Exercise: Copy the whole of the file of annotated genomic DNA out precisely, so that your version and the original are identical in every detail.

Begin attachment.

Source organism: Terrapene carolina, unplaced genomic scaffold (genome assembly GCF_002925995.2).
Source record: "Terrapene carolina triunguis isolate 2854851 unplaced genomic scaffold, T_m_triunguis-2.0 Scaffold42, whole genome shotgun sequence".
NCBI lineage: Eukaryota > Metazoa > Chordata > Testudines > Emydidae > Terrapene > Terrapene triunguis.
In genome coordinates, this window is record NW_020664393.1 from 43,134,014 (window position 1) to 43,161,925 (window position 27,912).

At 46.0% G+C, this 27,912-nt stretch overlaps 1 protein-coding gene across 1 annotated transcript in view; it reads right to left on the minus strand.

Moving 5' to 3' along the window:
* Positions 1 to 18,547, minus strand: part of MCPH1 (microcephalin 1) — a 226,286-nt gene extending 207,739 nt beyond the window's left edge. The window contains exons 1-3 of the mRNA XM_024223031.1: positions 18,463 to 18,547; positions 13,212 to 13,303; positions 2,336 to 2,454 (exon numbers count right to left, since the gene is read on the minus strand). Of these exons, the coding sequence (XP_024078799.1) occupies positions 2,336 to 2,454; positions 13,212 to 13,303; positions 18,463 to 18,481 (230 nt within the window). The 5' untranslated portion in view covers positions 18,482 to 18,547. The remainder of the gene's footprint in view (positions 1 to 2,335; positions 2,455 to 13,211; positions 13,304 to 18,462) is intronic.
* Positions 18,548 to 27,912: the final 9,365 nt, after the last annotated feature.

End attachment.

Source organism: Terrapene carolina, unplaced genomic scaffold (genome assembly GCF_002925995.2).
Source record: "Terrapene carolina triunguis isolate 2854851 unplaced genomic scaffold, T_m_triunguis-2.0 Scaffold42, whole genome shotgun sequence".
NCBI lineage: Eukaryota > Metazoa > Chordata > Testudines > Emydidae > Terrapene > Terrapene triunguis.
In genome coordinates, this window is record NW_020664393.1 from 43,134,014 (window position 1) to 43,161,925 (window position 27,912).

At 46.0% G+C, this 27,912-nt stretch overlaps 1 protein-coding gene across 1 annotated transcript in view; it reads right to left on the minus strand.

Moving 5' to 3' along the window:
* Positions 1 to 18,547, minus strand: part of MCPH1 (microcephalin 1) — a 226,286-nt gene extending 207,739 nt beyond the window's left edge. The window contains exons 1-3 of the mRNA XM_024223031.1: positions 18,463 to 18,547; positions 13,212 to 13,303; positions 2,336 to 2,454 (exon numbers count right to left, since the gene is read on the minus strand). Of these exons, the coding sequence (XP_024078799.1) occupies positions 2,336 to 2,454; positions 13,212 to 13,303; positions 18,463 to 18,481 (230 nt within the window). The 5' untranslated portion in view covers positions 18,482 to 18,547. The remainder of the gene's footprint in view (positions 1 to 2,335; positions 2,455 to 13,211; positions 13,304 to 18,462) is intronic.
* Positions 18,548 to 27,912: the final 9,365 nt, after the last annotated feature.